Stress and fast food sometimes go hand in hand. When people are stressed, they often crave fat and carbs and head to the closest drive-through. This seems to be the case, especially among stressed-out, low-income mothers.
But a new study set out to find how these mothers were able to cope with stress if given tips from other mothers. The 16-week program was aimed at preventing weight gain. It focused on promoting stress management, healthy eating, and physical activity.
It is common for the women in this demographic to retain ten or more pounds of pregnancy weight after childbirth. This added weight could put them at risk for life-long obesity and potential problems for themselves and new babies if they become pregnant again.
These women may also feel impatient and have head and neck pain. In addition to pain, they may also have sleep problems.
Three hundred and thirty-eight women participated in the study and were all overweight and low-income. All were between the ages of 18 and 39. All participants were recruited from the Special Supplemental Nutrition Program for Women, Infants, and Children (WIC), which serves low-income mothers and children up to age 5.
The women were likely to face several challenges that could cause them stress. These challenges include living in run-down neighborhoods, frequent moves, unstable romantic relationships, and households bustling with little kids.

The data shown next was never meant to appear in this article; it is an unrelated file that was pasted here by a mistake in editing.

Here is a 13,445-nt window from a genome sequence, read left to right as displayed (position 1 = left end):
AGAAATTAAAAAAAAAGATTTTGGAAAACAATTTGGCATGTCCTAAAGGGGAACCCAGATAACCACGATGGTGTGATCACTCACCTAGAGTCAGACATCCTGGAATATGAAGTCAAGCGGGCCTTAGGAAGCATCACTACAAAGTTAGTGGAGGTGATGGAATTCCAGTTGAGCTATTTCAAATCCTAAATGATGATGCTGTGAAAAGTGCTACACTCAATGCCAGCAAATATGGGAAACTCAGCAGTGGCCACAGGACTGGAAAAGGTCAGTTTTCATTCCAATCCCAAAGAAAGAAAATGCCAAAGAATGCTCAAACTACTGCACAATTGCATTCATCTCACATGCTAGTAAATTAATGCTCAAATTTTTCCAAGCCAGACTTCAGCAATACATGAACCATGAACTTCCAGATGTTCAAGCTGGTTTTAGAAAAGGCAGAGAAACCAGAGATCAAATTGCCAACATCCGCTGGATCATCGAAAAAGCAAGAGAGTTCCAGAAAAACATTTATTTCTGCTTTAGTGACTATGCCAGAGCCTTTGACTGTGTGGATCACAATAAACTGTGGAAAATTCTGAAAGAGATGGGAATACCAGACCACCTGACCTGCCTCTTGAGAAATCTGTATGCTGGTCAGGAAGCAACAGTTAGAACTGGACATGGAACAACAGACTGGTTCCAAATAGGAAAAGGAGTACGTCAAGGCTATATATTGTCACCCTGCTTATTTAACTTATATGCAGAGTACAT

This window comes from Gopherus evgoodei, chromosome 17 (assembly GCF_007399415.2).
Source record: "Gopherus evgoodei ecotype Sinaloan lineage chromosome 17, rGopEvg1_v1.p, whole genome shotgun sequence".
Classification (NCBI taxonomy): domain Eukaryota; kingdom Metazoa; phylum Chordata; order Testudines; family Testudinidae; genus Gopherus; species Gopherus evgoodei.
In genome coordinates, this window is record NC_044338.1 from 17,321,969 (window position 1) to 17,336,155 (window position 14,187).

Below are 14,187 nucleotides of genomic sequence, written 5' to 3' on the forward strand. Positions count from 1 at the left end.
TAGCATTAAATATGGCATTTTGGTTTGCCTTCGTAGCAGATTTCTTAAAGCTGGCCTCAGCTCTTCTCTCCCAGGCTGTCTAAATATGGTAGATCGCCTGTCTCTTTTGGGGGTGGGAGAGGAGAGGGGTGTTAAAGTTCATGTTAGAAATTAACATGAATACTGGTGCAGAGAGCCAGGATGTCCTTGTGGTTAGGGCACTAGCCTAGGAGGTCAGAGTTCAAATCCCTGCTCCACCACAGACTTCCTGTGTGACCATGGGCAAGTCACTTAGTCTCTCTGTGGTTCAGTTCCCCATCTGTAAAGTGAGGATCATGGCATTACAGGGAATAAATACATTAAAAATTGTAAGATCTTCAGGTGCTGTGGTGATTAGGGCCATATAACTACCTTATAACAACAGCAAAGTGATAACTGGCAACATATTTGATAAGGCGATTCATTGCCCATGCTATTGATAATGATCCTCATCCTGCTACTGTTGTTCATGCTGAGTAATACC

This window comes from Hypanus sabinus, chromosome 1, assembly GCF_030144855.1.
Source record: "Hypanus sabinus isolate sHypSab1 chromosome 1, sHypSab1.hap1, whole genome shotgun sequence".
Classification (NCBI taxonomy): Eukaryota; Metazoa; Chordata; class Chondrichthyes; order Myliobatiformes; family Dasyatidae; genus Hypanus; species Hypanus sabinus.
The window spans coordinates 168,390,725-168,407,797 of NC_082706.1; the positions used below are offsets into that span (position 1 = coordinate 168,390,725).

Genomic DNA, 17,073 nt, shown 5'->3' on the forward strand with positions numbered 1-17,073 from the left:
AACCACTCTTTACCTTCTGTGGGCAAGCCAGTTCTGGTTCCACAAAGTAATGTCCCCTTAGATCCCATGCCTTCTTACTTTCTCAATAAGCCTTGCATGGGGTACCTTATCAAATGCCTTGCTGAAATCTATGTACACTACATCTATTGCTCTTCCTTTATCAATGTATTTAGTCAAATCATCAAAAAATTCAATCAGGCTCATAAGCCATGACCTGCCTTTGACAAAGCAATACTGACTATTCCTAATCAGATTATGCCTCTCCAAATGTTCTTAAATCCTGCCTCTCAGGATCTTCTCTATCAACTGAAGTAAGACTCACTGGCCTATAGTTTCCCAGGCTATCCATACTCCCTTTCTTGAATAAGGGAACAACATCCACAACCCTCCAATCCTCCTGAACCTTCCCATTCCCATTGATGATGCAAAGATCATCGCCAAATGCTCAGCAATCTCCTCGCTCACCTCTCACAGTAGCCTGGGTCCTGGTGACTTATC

During the study, the participants watched 10 videos in which other women gave them unsolicited advice about healthy eating and food preparation. They also spoke about managing stress and being physically active.
Participants in the study were also required to dial into ten peer support group teleconferences throughout the study.
Researchers were able to conclude that women who received intervention about their lifestyle habits could reduce their perceived stress, which resulted in an association with less consumption of high-fat foods, including fast food. A nearly 7% reduction in how frequently the women ate high-fat foods was recorded.
Mei-Wei Chang, the lead author of the study, said, “We raised their awareness about stressors in their lives, and unfortunately, a lot of these problems are not within their control. So, we teach them ways to control their negative emotions – remember that this is temporary, and you can get through it. And give them the confidence to look to the future.”
As a result of the study, the women were given the tools to shift their thinking and not to blame themselves when things go wrong. Instead, they can now take on problem-solving to help deal with the problems that caused them stress.